Removing items from a circuit

Discussion in 'Electrical Forum discussion & Blog' started by stardog, Jul 12, 2019.

  1. stardog

    stardog Reporter

    Joined:
    Nov 26, 2013
    Location:
    Houston, TX
    A light, light switch, and outlet in our second bath is on the same 15 amp circuit that includes ceiling lights and several other outlets in two adjacent rooms. What is the best way to remove the bath electrical items from this circuit, but yet ensure that everything else remains properly connected to the circuit?

    I am doing a minor remodel on the bath, which will include the creation of a brand new 20 amp circuit that will just serve the bathroom and nothing else (new outlets, switches, lights, etc.). I am just not sure what all is involved when removing items from a circuit without interrupting everything else connected to it. Obviously, when I disconnect the bathroom switch and outlets it will effect everything else that may be connected to these items, and that is what I am not sure how to deal with. Or how an electrician would normally handle this type of project.

    Just want to get a sense of what may be involved before I consult an electrician.
     
  2. Stuff

    Stuff Active Member

    Joined:
    Mar 7, 2013
    Location:
    Pennsylvania
    Are you taking it down to the studs? That is best so wait until then and evaluate what is needed to be done.
     
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  4. hj

    hj Moderator & Master Plumber Staff Member

    Joined:
    Aug 31, 2004
    Occupation:
    Plumber
    Location:
    Cave Creek, Arizona
    The electrician will know what to do, REGARDLESS of what you think beforehand. Everything depends on how the wiring is arranged and there are MANY possibilities for that.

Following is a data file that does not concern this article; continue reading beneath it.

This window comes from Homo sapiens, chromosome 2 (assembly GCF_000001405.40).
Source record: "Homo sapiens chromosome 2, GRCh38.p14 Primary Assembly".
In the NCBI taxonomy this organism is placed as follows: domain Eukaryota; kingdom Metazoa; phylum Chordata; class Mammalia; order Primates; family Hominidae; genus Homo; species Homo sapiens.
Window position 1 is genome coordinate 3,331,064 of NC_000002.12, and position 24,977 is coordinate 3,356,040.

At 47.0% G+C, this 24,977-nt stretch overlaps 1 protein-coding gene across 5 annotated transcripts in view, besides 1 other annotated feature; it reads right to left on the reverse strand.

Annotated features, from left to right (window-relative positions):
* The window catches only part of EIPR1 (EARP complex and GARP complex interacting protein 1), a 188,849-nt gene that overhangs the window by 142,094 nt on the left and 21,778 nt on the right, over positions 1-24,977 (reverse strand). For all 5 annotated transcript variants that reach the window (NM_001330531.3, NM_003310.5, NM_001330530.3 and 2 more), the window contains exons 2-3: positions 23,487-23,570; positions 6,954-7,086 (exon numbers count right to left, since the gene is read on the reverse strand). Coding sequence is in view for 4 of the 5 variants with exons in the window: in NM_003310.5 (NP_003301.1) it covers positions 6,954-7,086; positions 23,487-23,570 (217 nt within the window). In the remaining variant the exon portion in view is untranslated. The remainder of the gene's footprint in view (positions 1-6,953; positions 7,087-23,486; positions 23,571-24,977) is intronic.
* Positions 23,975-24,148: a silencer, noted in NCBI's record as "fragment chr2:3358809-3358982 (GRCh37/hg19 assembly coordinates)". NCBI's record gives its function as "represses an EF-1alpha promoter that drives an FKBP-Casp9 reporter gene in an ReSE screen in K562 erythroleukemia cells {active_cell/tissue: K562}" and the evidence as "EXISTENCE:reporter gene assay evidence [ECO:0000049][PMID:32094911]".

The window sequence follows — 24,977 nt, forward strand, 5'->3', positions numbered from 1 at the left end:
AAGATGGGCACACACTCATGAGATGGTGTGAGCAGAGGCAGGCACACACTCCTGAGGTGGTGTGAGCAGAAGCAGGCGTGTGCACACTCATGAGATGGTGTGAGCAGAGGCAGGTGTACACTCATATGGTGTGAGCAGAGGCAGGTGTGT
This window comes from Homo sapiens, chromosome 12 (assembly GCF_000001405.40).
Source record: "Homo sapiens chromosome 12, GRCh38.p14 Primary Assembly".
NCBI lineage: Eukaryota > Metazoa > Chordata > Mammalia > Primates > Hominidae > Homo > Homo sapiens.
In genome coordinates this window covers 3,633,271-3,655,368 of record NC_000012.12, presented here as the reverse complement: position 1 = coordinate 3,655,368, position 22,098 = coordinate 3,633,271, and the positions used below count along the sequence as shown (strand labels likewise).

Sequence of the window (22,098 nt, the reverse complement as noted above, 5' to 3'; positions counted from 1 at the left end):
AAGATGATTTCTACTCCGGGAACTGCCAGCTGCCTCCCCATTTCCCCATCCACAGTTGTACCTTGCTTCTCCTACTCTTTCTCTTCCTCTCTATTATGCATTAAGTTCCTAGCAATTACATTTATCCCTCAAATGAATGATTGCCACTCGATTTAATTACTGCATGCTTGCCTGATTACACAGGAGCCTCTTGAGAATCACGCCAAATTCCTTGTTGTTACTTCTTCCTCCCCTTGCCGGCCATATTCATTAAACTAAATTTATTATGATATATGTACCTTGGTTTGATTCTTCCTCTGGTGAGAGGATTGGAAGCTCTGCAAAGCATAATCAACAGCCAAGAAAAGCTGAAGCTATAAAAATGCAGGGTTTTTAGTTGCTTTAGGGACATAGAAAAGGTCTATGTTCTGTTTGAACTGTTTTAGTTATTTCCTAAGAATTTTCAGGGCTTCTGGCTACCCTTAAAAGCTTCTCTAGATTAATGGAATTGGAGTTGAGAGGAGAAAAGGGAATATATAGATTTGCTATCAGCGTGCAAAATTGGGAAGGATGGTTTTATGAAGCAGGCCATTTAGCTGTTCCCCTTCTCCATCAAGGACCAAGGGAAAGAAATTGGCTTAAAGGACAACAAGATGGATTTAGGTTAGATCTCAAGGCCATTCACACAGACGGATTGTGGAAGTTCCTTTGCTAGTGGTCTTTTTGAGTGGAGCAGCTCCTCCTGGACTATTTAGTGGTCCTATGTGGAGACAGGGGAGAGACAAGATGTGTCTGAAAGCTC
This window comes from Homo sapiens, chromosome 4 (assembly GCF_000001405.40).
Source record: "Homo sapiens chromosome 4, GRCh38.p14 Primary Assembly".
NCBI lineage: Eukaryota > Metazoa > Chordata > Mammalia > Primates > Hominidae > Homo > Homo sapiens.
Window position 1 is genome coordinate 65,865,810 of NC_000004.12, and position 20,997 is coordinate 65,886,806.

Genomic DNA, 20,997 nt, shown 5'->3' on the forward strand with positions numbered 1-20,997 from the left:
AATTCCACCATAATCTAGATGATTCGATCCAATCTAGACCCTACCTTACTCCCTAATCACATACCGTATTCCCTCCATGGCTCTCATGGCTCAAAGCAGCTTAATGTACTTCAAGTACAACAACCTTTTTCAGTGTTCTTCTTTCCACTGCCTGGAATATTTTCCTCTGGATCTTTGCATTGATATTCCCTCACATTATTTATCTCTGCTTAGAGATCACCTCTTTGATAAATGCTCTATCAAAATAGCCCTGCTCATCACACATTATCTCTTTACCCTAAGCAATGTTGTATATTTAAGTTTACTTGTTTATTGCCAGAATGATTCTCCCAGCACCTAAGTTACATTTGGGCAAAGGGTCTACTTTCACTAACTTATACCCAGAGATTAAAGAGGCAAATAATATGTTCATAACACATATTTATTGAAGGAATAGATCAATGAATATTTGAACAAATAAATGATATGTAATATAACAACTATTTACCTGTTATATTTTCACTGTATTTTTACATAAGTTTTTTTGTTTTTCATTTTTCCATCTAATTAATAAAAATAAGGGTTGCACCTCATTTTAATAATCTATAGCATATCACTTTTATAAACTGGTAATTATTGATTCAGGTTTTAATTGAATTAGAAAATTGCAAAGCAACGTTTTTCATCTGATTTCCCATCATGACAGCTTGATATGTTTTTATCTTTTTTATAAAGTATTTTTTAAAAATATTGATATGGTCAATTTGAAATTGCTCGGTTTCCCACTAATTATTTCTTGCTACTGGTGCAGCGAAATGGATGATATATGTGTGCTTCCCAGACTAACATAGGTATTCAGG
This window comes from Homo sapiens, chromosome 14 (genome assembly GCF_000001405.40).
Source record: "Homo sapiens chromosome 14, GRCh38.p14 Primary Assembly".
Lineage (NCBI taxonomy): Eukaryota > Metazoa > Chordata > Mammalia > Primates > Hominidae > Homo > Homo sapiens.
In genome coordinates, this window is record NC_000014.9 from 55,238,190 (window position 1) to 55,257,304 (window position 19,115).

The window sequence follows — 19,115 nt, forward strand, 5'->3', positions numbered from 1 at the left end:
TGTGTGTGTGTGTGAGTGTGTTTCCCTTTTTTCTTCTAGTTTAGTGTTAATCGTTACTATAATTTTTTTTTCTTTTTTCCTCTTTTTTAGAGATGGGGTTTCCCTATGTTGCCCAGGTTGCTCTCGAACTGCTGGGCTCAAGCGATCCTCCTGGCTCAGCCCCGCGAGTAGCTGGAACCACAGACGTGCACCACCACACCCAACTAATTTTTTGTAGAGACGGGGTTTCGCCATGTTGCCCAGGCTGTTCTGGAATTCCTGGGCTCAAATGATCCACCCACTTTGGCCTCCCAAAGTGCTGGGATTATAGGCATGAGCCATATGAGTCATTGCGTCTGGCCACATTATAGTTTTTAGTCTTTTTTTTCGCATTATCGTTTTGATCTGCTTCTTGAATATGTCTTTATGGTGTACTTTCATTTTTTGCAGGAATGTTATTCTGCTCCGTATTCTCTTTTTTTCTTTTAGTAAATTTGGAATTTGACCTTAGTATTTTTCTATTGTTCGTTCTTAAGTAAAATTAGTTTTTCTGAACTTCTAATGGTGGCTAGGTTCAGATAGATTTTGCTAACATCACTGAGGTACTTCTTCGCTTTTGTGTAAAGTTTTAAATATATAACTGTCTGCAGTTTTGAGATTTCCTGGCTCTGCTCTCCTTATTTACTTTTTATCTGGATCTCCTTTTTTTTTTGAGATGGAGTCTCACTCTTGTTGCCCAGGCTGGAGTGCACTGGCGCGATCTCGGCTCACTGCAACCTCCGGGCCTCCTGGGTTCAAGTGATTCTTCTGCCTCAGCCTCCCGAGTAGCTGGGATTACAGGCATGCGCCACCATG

5. WorthFlorida

    WorthFlorida Broad-Wing Hawk

    Joined:
    Oct 28, 2009
    Occupation:
    Retired
    Location:
    Orlando, Florida
    You might be lucky that the bathroom is on the end of the circuit. Until you open walls or at least open all switches, outlets and ceiling light boxes, it is a guess. Most likely power is brought to the wall switches for the bathroom lights and exhaust fan, then branched off for a GFCI outlet.
     
  6. jadnashua

    jadnashua Retired Defense Industry Engineer xxx

    Joined:
    Sep 2, 2004
    Occupation:
    Retired Systems engineer for defense industry.
    Location:
    New England
    Bottom line, there's no way to know for sure until you open things up.

    Another item to consider is what size wire is currently feeding things. If it's 14g, you can't use ANY of it if you want a 20A circuit...it ALL must be run in 12g.
     
    Last edited: Jul 12, 2019
  7. kreemoweet

    kreemoweet In the Trades

    Joined:
    Sep 7, 2009
    Location:
    Seattle. WA
    Turn power to the circuit off. Disconnect wires from the devices (switch, receptacle, and light fixture) and remove them from the outlet boxes. If any
    wires in the box were using the device to make a connection, maintain that connection by wirenutting the wire ends together. Cap off any bare
    wire ends with a wirenut or other terminating device. Put blank covers over the empty outlet boxes. Turn the power back on. Done.
     
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Electrical Forum discussion & Blog Removing Unwanted Electrical Box Aug 1, 2007

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